payments at the Custom-House, take care But when to this moral influence of to have a supply of the only money there the Sub-Treasury is added the practical, recognized, stowed away against the inevitable effect of the Government's de possible event of a suspension caused by nying, avowedly, uniformly, inflexibly, ihis very exaction ? Will not the emi. to all bank notes the character of money, grant going westward, the land speculaor its legitimate and honest representa- tor, the capitalist seeking profitable in tive, no apprehension can magnify the vestment,&c., all take with them that medireality of the desolation which must um which will alone pay for lands, instead ensue. Bank issues now form nearly of that which is most convenient? The the entire circulating medium of the notes or certificates of a New York or country; they are universally accepted Boston bank will no longer be wortha without hesitation or doubt as money, more in the West than the specie they and pass from hand to hand with a celer- promise, because no longer accepted at ity which defies calculation. The six the land-office, or used by it in remitting hundred millions of dollars of specie in its funds. In short, bank notes, no France do not, and could not, perform the longer answering all the purposes of service which is here done by less than money, must cease to be regarded as the one hundred millions of coin and a equivalent of coin, because no longer

THREE CHAPTERS ON THE HISTORY OF POLAND.

CHAPTER I.

Poland has become linked by asso

while faithful to dates and names, he may ciation and sympathy with the cause of give an unnatural complexion to the subFreedom the world over. Her heroic jects he paints. This is precisely the struggles and her cruel fate, while they case with Mr. Alison when sketching the have rejoiced the despotisms that sur. history of Poland. On this accouni it is round her as another victory of Tyranny more difficult to refute him, without going over Liberty, have bound her to the heart all over the ground, as every feature in of the patriot in every land. Poland is this subject must be retouched with its now a corpse dismembered and divided appropriate color, that the whole picture to her conquerors, and all that her chil. be faithful to nature. To do this, neither dren can do is to see that her grave is not time nor space would allow us; but we dishonored, nor her name covered with will attempt such a sketch as will preundeserved obloquy. She struggled while sent Poland in her proper light, and serve she could, and when hope in her own as a partial vindication of her so much arm had departed, she leaned on her misunderstood or misrepresented cause. broken spear, and turned with pleading The inhabitants of the great plain, now look to the world, but in vain, and she unrighteously partitioned, bounded by the fell. Not content with her ruin, her ene Baltic, the Dwina, the Dnieper on one mies attempt to blacken her history, and side, and by the Oder, the Carpathian destroy the moral effect of her example. Mountains and the Black Sea on the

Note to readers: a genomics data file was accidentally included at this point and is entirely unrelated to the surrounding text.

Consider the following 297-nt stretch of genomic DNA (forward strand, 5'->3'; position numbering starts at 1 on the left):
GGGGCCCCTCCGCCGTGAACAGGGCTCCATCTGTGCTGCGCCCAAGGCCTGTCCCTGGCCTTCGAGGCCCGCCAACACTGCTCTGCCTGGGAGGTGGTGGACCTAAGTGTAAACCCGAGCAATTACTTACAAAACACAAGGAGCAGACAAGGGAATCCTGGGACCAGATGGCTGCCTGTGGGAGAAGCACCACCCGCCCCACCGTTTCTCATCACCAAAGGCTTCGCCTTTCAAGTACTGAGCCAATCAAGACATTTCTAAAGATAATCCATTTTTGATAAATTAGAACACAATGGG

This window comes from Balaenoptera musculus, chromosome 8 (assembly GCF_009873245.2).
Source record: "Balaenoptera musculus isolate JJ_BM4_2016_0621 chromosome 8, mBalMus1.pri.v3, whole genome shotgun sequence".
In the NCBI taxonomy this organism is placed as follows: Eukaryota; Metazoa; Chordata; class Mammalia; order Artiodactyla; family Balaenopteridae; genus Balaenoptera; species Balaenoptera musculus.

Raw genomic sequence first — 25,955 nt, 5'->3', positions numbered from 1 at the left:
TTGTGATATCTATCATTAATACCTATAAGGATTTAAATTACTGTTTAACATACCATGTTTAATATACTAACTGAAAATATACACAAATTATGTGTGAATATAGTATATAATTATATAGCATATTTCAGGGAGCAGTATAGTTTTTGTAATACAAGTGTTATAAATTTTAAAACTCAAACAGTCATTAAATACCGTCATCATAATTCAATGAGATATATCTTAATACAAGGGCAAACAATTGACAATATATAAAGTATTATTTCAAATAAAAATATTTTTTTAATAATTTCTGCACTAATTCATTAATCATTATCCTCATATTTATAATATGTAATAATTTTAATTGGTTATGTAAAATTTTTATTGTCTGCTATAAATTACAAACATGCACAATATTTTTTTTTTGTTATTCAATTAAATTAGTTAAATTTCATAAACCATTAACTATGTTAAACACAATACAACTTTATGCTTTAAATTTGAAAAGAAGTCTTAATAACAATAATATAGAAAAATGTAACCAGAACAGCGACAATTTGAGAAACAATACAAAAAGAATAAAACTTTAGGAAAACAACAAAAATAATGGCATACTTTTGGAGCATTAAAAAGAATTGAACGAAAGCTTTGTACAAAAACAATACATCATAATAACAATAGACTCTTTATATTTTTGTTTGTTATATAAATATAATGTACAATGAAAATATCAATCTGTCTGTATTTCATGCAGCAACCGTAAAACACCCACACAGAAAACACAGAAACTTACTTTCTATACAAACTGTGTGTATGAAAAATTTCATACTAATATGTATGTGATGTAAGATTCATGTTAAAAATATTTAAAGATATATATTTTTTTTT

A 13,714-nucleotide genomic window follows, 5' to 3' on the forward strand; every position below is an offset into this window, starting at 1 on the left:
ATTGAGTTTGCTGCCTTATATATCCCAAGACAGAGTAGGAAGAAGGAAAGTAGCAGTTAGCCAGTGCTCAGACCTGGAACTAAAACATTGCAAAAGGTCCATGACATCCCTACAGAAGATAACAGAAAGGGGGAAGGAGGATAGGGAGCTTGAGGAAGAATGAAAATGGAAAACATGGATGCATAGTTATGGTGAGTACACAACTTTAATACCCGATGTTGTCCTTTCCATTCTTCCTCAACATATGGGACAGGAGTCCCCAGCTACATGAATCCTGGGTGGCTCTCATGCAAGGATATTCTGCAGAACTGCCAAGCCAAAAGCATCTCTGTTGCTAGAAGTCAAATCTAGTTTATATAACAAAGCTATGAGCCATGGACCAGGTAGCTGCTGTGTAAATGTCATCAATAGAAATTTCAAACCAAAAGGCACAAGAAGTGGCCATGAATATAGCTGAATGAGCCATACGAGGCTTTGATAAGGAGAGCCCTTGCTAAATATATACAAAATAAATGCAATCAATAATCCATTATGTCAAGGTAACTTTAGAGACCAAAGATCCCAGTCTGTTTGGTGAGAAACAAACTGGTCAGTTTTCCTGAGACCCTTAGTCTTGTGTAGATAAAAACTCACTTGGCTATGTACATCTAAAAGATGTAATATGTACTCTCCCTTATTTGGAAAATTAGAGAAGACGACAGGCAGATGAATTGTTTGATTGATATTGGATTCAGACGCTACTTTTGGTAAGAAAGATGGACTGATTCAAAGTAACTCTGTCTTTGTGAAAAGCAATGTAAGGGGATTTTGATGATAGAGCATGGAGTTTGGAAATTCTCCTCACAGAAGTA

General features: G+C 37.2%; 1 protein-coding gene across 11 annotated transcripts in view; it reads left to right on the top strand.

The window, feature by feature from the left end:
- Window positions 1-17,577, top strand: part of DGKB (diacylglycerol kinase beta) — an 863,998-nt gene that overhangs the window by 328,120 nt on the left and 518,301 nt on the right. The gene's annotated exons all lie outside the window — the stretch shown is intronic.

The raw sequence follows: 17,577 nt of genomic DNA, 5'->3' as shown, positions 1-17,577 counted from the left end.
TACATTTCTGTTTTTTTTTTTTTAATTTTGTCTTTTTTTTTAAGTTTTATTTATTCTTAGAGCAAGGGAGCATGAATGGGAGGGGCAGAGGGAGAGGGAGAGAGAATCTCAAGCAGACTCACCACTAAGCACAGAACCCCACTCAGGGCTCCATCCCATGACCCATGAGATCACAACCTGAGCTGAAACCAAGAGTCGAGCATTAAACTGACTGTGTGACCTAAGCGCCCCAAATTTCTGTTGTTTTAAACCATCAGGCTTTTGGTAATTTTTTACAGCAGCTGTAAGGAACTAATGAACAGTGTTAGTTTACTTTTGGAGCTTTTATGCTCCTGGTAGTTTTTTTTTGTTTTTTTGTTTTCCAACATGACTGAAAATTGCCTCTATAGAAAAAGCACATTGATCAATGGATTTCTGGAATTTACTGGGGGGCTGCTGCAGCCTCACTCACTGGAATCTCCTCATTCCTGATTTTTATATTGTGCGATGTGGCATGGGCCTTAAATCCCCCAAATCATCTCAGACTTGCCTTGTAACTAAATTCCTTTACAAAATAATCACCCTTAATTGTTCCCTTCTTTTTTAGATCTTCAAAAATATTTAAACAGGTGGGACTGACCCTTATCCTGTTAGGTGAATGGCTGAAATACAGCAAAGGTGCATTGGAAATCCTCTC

We propose to devote here three chap- other, according to the belief of some, ters to the affairs of Poland, with a view had the Scythians for their ancestors. of giving a concise sketch of its history, The Poles were also called by the Greeks so that one can form a more definite and and Romans Sarmata, and hence the correct opinion of that nation than from name of Sarmatia was given to the counthe meagre and prejudiced sources fur- try they inhabited. Sarmatia is but a nished by English historians. There is contraction of Saurom matos, and means so little written on Poland in the English lizard-eyed, being derived from the two language, and most of that either in preju. Greek words saura lizard and ommatos dice or ignorance of Polish authorities, the eye. that a correct and comprehensive history These lizard-eyed people bore also the of Poland is yet a desideratum in English name of Slavonians, which appellative is literature. We never were so forcibly derived from the word slava, meaning reminded of this fact as when reading fame or glory. Slavonian, therefore, Alison's History of Europe—that libel on means famous or glorious. Of late the all history. Mr. Alison set out with Slavic writers prefer this to another fair professions of candor and impartial. equally authentic generic name of the ity, but he has not made those professions Slavic race, we mean Slovianie (read good in any part of his work; and every Slo-viah-nieh.) Slovianie is derived from nation he has taken up has suffered at his slovo word. Slovianin, the singular of hands; England alone-the immaculate Slovianie, means rich, full in words. England-is glorified. In speaking of This latter appellative is used to this day Poland, he discovers there too much of by a small tribe of the race calling themrepublicanism, and bis sensibilities are at selves Slovacy (Slo-vah-tsy) the singular once offended. Instead of taking up the of which is Slovak. It follows that the thread of history at the beginning, and proper appellation of the race is Slavianie, following it to the end, he takes it up at or Slovianie ; Slovacy being reserved for the most unfavorable point, and from the the tribe alluded to. In English we circumstances which then exist, he judges should say Slavonian or Slovian, or if it of the whole nation and her entire history. should please better, Slovianian, Slavic or In history, as in painting, the outline may Slovic race, and never Sclavonian, Scla. be correct but the coloring may be false, vonic, or Sclavic race. not true to nature. The historian may The Germans, who were mortal enedip his brush only in black, and thus, mies to the Slavonians, were in the habit